U.S. retail sales rose a seasonally adjusted 2.7% in August, the biggest increase in more than three years, boosted by government subsidies for cars, higher gas prices, and busy crowds at the malls, the Commerce Department estimated Tuesday. Sales were stronger than the 2.3% expected by economists surveyed by MarketWatch, largely because of widespread sales gains outside of gas stations and auto lots. Sales were down 5.3% compared with a year earlier. Auto sales surged 10.6% on the back of the government's cash-for-clunkers program. Excluding autos, sales rose 1.1%, the most since February. Gas station sales rose 5.1% on higher prices. Excluding autos and gas, sales rose 0.6%.

Manufacturing activity in the New York improved in September to the highest level since prior to beginning of the recession in late 2007, the New York Federal Reserve Bank said Tuesday. The bank's Empire State Manufacturing index rose to 18.9 in September from 12.1 in August. The new orders index climbed in September, while shipments dipped. The employment index remained in negative territory.

U.S. producer prices rose by 1.7% in August, the Labor Department reported Tuesday, powered by the biggest gain in energy prices since November 2007. Minus volatile energy and food prices, however, the producer price index rose just 0.2%. Economists surveyed by MarketWatch were expecting producer prices to climb by 1.5% in August. They estimated core prices would rise by 0.1%.

"At some point, if you refuse to contain health care costs, you'll go bankrupt," says Andy Xie, a prominent Shanghai-based economist, formerly of Morgan Stanley. "It's widely known among [Chinese] policymakers."

The Kroger Co. says second-quarter profit fell nearly 8 percent, as households cut spending more deeply and food prices fell.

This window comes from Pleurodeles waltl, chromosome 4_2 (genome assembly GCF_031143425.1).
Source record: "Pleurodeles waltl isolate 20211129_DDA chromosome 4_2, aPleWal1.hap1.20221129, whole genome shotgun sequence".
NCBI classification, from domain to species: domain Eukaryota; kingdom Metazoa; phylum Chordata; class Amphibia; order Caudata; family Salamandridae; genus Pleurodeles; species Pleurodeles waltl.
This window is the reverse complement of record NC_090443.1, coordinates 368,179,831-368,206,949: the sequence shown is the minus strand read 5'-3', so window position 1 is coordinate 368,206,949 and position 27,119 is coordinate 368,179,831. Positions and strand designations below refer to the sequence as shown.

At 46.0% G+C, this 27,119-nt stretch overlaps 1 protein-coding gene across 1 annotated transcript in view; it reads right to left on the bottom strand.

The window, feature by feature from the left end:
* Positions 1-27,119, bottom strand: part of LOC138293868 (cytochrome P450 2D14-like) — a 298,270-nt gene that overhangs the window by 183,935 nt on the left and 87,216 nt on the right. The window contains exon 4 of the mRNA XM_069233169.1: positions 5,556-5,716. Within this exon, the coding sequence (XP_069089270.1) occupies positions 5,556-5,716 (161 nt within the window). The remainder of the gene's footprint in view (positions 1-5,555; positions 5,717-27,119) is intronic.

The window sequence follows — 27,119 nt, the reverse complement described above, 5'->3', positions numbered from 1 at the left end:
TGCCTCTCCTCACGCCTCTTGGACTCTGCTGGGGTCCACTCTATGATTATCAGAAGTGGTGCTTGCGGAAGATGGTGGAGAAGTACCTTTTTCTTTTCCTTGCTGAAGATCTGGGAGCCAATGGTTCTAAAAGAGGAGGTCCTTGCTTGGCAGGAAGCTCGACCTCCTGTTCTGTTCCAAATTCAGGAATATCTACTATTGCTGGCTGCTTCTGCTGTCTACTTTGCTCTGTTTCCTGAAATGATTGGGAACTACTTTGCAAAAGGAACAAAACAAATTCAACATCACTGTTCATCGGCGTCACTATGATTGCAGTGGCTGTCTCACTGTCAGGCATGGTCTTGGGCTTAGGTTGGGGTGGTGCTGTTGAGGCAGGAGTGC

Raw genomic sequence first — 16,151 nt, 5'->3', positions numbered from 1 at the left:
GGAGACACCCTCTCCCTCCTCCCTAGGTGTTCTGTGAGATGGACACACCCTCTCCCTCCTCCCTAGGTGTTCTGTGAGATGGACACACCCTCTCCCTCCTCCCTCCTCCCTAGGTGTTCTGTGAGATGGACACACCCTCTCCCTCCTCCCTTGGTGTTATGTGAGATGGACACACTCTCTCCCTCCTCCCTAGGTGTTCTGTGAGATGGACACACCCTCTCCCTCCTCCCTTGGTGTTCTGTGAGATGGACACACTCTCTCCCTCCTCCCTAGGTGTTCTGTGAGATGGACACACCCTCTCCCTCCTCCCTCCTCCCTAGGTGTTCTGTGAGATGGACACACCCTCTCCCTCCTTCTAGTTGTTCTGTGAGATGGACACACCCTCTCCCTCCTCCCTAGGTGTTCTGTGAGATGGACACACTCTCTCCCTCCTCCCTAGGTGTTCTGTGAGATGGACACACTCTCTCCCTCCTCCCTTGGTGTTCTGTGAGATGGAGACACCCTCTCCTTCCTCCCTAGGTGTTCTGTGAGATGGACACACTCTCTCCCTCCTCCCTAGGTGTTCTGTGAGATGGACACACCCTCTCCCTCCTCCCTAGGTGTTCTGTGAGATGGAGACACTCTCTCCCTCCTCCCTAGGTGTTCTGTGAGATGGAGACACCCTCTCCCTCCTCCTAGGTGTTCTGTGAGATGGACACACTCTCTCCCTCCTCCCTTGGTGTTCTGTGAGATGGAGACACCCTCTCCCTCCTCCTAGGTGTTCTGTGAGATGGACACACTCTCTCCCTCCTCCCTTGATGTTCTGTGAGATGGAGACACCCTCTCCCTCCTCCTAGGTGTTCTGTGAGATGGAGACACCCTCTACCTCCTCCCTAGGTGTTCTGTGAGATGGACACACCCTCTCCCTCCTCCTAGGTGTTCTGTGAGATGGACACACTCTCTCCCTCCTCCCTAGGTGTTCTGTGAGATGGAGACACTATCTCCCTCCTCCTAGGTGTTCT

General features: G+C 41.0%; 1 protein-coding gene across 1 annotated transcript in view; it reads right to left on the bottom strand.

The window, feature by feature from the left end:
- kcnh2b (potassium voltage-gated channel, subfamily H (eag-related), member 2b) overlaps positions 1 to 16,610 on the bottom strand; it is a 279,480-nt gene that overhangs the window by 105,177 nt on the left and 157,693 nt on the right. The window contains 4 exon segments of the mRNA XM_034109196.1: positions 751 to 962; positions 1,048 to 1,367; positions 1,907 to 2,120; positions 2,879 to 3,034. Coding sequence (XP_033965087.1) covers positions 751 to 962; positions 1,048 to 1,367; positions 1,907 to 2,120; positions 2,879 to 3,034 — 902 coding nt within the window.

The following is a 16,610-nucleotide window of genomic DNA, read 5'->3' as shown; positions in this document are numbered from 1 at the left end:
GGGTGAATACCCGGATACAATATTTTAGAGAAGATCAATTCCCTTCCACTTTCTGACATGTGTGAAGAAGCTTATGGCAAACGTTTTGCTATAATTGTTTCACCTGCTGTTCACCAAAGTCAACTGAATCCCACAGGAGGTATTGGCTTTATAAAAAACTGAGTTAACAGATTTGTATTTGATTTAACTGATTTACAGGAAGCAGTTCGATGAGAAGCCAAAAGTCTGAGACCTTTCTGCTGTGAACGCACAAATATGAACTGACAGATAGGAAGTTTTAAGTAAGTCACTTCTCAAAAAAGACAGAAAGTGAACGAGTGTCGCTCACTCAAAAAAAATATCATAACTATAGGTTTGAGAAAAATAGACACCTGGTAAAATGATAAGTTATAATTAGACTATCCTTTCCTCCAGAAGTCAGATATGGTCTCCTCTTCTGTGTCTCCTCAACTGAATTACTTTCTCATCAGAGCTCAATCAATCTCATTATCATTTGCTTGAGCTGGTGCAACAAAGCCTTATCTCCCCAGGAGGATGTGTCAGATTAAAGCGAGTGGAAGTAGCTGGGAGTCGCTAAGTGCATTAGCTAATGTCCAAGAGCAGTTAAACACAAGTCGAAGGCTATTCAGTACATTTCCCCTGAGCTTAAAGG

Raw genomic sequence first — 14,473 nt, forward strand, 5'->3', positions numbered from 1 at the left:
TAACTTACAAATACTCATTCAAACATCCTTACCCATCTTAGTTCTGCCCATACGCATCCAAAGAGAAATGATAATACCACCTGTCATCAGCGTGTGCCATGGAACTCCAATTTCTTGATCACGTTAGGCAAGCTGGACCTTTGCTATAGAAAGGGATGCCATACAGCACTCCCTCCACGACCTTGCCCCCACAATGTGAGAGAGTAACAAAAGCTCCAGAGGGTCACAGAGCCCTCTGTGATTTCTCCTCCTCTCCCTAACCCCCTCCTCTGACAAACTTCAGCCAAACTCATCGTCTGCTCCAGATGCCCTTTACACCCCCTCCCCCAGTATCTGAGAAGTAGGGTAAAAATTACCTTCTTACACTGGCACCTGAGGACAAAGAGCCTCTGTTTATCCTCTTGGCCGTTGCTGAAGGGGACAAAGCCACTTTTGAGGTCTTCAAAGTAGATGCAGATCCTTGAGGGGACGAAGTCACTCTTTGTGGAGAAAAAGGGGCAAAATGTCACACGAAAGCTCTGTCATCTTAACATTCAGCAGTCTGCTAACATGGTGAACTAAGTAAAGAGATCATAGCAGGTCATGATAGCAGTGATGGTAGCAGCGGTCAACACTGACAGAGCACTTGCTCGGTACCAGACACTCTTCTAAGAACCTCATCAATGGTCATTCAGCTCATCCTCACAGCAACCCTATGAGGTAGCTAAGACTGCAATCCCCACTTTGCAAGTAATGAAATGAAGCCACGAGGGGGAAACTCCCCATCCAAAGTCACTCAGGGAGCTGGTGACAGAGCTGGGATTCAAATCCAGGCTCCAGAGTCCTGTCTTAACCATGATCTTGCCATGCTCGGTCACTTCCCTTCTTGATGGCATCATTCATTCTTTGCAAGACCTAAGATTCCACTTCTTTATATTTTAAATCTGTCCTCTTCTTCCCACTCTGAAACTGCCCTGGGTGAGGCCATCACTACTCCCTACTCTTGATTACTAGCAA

Cincinnati-based Kroger, the nation's largest traditional grocery chain, said sales also fell in the quarter, and it cut its earning guidance for the full year.

Democrats could invoke the reconciliation process on Oct. 15, and that would enable a simple majority to pass the health care bill.

Prime Minister Gordon Brown said Britain’s Labour government will have to cut spending in order to reduce its debts, bowing to pressure from the Bank of England, Standard & Poor’s and opposition politicians.
“I must tell you the tough truth about the hard choices,” Brown said in a speech to union leaders in Liverpool today. “Labour will cut costs, cut inefficiencies, cut unnecessary programs and cut lower priority budgets.”

Stock buybacks among S&P 500 companies have declined to their lowest level since early 1998, Standard & Poor's said on Tuesday. Preliminary results compiled by the index provider found S&P 500 companies spent $24.2 billion on stock repurchases in the second quarter of 2009, a 72% decline from the $87.9 billion spent during the same period last year. "Until sales and profits improve, and for more than one quarter, buybacks will be for the few brave companies that are willing to be separated from their cash security blanket," Howard Silverblatt, senior index analyst at Standard & Poor's, said in an email.

Ca pital One Financial Corp. said Tuesday that delinquencies on its U.S. credit cards rose in August, although defaults slowed, sending its shares tumbling nearly 5 percent.

Trade policies pursued by President Barack Obama and the Democratic-controlled Congress since the start of the year could lead to the loss of 585,800 U.S. jobs, a study said on Tuesday.

The study done for the U.S. Chamber of Commerce attributed almost two-thirds of the potential job losses, or 383,400, to Congress' failure to approve free trade agreements with Colombia and South Korea.

Passing the two agreements and a third pact with Panama should be part of a national plan to double U.S. exports over the next five years, U.S. Chamber of Commerce President Tom Donohue told reporters in a conference call.

"A major surge in exports is our best path out of a recession, out of double-digit unemployment and the exploding deficits we're now experiencing," Donohue said.

The S&P 500 gained 3.3 points, or 0.3%, to 1,052.63 by the close of trading, the highest close since Oct. 6. The Dow Jones Industrial Average rallied 56.6 points, or 0.6%, to 9,683.4 points, also the highest close since Oct. 6. The Nasdaq Composite gained 10.9 points, or 0.5%, to 2,102.6.

Crude oil for October delivery finished up $2.07, or 3%, at $70.93 a barrel.

Monday, September 14, 2009

Swimming Naked

9/14/09 Swimming Naked